Potential Terrorism in the Balkans (part 1): Living Under Growing Threat

Western Balkans (photo: Pixabay)

Ever since the dissolution of Yugoslavia and the outbreak of ethnic conflicts in the 1990s, the Balkans was being framed as Europe's problem and a potential terrorist threat, and this type of extremism has always been discussed in the context of alleged "Islamic radicals." The Muslim-majority areas of Bosnia and Herzegovina, Albania, Kosovo, the so-called Sandžak region (between Montenegro and Serbia), and Albanian-speaking territories in Serbia and the Republic of Macedonia, have been named as the main hotspots for radicalization, recruitment, and facilitation activities.

Investigating allegations of terrorism related to individuals and groups of people who until recently have been under attack of targeted and organized terror, seems hopeless and hypocritical. During the Yugoslav wars tens of thousands of the Bosnian and Kosovar Muslim civilians have been brutally killed, a far more than in all anti-Western terrorist attacks combined, and some anti-Muslim crimes were of genocidal character. Regardless of the honest intentions of the investigator, this investigating procedure provokes some discomfort, but it seems that an open discussion on this subject is still necessary.

If we avoid it with silence and denial, it leads to a collective victimhood mentality in which own tragedy becomes a universal benchmark and justification of absolutely everything. This type of cognitive reductionism prevents facing the reality and blurs its image. In Serbia, the collective mentality of a perpetual historical victim who "wins in wars but loses in peace" has created the pretext and served as a justification for the terror whose greatest victims in the last war were Muslims. For instance, Serb nationalist propaganda portrayed Bosnian Muslims as the successors to the Ottoman imperialists that so brutally repressed the Serbs, even though the Ottomans and Bosniaks hold little in common, and throughout the whole war had portrayed them as violent extremists or fundamentalists with the goal of "complete annihilation of the Serbian people."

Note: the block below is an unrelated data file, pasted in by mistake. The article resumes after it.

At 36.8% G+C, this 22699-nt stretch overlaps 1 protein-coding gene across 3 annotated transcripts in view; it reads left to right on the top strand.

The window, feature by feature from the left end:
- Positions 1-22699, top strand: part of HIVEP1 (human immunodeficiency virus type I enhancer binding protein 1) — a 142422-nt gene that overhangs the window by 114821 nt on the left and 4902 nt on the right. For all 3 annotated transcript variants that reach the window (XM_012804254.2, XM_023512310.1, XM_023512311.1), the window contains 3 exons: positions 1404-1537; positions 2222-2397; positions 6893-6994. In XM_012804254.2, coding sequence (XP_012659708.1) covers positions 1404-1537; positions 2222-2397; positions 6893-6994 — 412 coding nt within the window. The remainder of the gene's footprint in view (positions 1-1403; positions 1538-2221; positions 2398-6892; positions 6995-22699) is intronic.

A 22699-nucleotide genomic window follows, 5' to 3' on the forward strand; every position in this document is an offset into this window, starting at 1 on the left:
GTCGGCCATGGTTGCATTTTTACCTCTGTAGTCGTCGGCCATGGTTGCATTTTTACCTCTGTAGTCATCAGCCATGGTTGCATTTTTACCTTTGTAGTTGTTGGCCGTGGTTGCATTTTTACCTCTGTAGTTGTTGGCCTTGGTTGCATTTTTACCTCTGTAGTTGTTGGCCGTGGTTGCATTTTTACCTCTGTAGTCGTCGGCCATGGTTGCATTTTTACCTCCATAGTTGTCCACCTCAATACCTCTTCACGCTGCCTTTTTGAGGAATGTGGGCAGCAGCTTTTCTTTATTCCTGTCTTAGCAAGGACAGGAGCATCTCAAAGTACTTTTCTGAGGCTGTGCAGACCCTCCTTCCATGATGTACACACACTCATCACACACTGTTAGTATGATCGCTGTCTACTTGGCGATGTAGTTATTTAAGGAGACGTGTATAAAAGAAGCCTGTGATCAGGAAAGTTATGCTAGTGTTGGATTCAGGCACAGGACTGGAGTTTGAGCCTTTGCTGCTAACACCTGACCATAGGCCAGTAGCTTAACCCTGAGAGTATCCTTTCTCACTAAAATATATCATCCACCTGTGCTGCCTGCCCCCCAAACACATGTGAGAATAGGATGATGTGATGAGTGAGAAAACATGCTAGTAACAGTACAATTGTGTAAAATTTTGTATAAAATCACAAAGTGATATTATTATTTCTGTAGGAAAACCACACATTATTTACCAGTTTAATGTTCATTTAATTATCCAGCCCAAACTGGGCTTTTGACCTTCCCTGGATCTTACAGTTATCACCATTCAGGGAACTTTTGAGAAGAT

Since the events of 11 September 2001, fears of terrorist acts perpetrated by "fundamentalists" and "extremists" have been seized upon by those with specific political and economic interests and agendas, and the image of Islam has become virtually naturalized in the discourse of Islamic terrorism. The conflation of the term 'Islamic' with 'terrorism' has become ubiquitous, laden with multiple misplaced assertions and misconceptions. The weight of these assumptions, coupled with the effects of 9/11, have proved challenging to those analyzing contexts with a history of Islamic traditions.

So, how to find a credible media source on the topic? Who is an expert and how to identify him? To put it more simply, for example, if someone assumes that in India next year thousands of people will die in traffic accidents, does it make him a traffic expert? Such an assumption is quite possible taking into account the existing data, poor infrastructure and a population of over one billion, but even if precise it does not make him an "expert" because anyone can assume it. The same goes for a correct assumption that next year in the United States, the country with many people and a vast amount of available firearms, there's gonna be numerous mass shootings. And if someone tries to associate these crimes with violent biblical citations just because a perpetrator was of Christian background, he will certainly get rejected and ridiculed by all.

On the other hand, if someone assumes that few among one billion and a half Muslims will commit attacks, and begin to associate them with arbitrary interpretations of the randomly selected hadith quotes, unknown even to 99% of muftis, he becomes an "expert on Islamic terrorism." He is taken seriously by most people, he is quoted by newspapers, even in books, he appears frequently on TV channels as a respected analyst. That's how most of the "terrorism expertise" truly works. In the next three series, we'll examine the most problematic groups.

See also:

Potential Terrorism in the Balkans (part 1): Living Under Growing Threat
Potential Terrorism in the Balkans (part 2): International Quasi-expertise by Neocons & Zionists
Potential Terrorism in the Balkans (part 3): International Quasi-expertise by Denialists
Potential Terrorism in the Balkans (part 4): Regional Quasi-expertise under Israeli influence
Potential Terrorism in the Balkans (part 5): US Governmental Accusations and Pogorelica Case
Potential Terrorism in the Balkans (part 6): US Governmental Accusations and Lobby Groups
Potential Terrorism in the Balkans (part 7): Foreign Mujahideen
Potential Terrorism in the Balkans (part 8): Wahhabi Movement
Potential Terrorism in the Balkans (part 9): From the Balkans to Syria, and Back
Potential Terrorism in the Balkans (part 10): Recorded Attacks
Potential Terrorism in the Balkans (part 11): MEK in Albania

Robert Novak

Robert Novak is a social anthropologist and human rights defender with more than five years of experience in the Open Society Institute (OSF), an organization campaigning for human rights and reconciliation in the former Yugoslavia. His research interests include law and religion, human rights, comparative ethics, and international relations. Born in Osijek, he lives and works in Zagreb.

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